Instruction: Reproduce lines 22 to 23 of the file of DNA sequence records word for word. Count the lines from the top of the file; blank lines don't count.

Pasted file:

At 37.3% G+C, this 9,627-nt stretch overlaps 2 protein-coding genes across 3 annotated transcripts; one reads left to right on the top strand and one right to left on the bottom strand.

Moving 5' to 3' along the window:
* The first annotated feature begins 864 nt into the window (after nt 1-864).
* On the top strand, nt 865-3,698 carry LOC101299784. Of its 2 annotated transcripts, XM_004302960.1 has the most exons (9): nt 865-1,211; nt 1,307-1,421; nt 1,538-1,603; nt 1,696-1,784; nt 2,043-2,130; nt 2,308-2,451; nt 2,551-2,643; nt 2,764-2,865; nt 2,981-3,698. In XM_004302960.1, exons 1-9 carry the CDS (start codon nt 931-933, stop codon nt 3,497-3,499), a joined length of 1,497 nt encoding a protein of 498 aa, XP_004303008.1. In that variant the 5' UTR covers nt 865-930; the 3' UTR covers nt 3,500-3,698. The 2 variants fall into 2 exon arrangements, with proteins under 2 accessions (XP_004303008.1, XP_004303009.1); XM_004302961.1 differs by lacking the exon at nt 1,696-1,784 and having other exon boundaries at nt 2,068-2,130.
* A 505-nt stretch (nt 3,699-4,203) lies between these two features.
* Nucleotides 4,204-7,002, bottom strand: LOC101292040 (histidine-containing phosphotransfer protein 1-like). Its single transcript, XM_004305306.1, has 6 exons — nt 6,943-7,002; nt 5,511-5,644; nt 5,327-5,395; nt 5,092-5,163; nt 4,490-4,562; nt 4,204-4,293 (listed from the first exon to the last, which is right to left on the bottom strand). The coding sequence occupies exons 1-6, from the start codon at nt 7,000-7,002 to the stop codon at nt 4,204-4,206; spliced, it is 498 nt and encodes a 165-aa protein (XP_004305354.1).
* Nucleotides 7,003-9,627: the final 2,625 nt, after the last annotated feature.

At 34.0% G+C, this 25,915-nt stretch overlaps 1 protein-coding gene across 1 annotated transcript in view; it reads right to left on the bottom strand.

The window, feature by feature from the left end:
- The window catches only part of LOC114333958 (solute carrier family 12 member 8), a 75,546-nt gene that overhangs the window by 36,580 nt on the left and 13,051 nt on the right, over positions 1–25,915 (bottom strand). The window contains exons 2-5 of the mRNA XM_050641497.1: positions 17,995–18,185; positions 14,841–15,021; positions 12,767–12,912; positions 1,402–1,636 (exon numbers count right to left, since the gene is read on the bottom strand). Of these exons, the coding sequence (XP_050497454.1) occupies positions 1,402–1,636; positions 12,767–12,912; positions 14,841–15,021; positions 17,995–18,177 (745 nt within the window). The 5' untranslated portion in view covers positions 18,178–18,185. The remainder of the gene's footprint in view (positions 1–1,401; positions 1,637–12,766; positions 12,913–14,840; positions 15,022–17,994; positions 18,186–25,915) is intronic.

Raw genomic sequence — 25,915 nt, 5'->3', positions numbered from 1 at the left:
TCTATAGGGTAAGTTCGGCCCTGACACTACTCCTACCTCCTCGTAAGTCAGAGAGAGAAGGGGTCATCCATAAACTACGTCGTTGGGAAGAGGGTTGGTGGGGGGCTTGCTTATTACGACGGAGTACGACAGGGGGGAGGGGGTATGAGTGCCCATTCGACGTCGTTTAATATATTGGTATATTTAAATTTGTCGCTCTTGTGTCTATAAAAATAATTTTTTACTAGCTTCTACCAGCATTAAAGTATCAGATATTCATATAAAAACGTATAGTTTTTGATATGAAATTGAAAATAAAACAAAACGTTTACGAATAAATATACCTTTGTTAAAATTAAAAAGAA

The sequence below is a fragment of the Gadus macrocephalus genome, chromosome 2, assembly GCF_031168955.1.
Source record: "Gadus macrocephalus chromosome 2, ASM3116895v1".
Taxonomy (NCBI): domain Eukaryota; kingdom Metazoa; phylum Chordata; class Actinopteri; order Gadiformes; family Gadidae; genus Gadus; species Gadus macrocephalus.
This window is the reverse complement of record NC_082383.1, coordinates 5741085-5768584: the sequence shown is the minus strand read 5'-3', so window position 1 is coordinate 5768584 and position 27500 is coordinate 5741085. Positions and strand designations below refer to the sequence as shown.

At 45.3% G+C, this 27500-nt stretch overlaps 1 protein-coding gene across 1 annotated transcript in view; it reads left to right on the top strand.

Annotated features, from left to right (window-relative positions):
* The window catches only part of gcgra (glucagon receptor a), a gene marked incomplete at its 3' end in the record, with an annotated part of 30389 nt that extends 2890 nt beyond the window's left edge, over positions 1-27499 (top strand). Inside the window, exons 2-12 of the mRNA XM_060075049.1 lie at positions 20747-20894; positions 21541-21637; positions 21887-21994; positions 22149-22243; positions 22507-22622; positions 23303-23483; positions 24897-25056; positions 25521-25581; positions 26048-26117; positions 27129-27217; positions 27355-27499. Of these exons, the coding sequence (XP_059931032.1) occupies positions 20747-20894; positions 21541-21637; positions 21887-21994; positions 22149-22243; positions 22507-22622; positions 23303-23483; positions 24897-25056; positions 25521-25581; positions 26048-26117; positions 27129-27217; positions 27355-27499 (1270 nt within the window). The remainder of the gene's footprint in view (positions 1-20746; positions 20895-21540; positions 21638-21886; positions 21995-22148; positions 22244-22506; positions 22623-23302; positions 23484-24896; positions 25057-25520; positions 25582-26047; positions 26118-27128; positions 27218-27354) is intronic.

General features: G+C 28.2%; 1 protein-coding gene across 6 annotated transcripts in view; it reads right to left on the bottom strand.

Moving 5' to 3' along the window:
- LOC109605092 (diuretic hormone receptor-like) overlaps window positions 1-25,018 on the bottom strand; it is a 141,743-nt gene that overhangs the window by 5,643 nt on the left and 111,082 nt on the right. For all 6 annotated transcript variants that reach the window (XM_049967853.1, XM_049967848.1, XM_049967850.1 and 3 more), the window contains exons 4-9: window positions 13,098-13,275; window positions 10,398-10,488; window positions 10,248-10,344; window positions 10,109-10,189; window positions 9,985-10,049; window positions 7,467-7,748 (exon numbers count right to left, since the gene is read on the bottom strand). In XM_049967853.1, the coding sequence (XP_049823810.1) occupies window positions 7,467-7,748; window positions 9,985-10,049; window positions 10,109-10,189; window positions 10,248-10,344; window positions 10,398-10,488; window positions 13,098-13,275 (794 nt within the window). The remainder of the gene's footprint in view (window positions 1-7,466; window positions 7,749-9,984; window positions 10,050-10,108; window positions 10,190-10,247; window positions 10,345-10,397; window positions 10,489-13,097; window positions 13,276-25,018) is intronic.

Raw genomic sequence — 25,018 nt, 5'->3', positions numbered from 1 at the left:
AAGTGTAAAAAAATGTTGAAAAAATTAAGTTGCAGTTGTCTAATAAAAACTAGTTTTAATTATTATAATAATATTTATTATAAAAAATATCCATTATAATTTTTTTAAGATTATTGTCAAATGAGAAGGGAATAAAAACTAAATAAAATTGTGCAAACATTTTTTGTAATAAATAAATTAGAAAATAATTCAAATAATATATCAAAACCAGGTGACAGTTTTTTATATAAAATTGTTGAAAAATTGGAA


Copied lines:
- LOC109605092 (diuretic hormone receptor-like) overlaps window positions 1-25,018 on the bottom strand; it is a 141,743-nt gene that overhangs the window by 5,643 nt on the left and 111,082 nt on the right. For all 6 annotated transcript variants that reach the window (XM_049967853.1, XM_049967848.1, XM_049967850.1 and 3 more), the window contains exons 4-9: window positions 13,098-13,275; window positions 10,398-10,488; window positions 10,248-10,344; window positions 10,109-10,189; window positions 9,985-10,049; window positions 7,467-7,748 (exon numbers count right to left, since the gene is read on the bottom strand). In XM_049967853.1, the coding sequence (XP_049823810.1) occupies window positions 7,467-7,748; window positions 9,985-10,049; window positions 10,109-10,189; window positions 10,248-10,344; window positions 10,398-10,488; window positions 13,098-13,275 (794 nt within the window). The remainder of the gene's footprint in view (window positions 1-7,466; window positions 7,749-9,984; window positions 10,050-10,108; window positions 10,190-10,247; window positions 10,345-10,397; window positions 10,489-13,097; window positions 13,276-25,018) is intronic.

Raw genomic sequence — 25,018 nt, 5'->3', positions numbered from 1 at the left: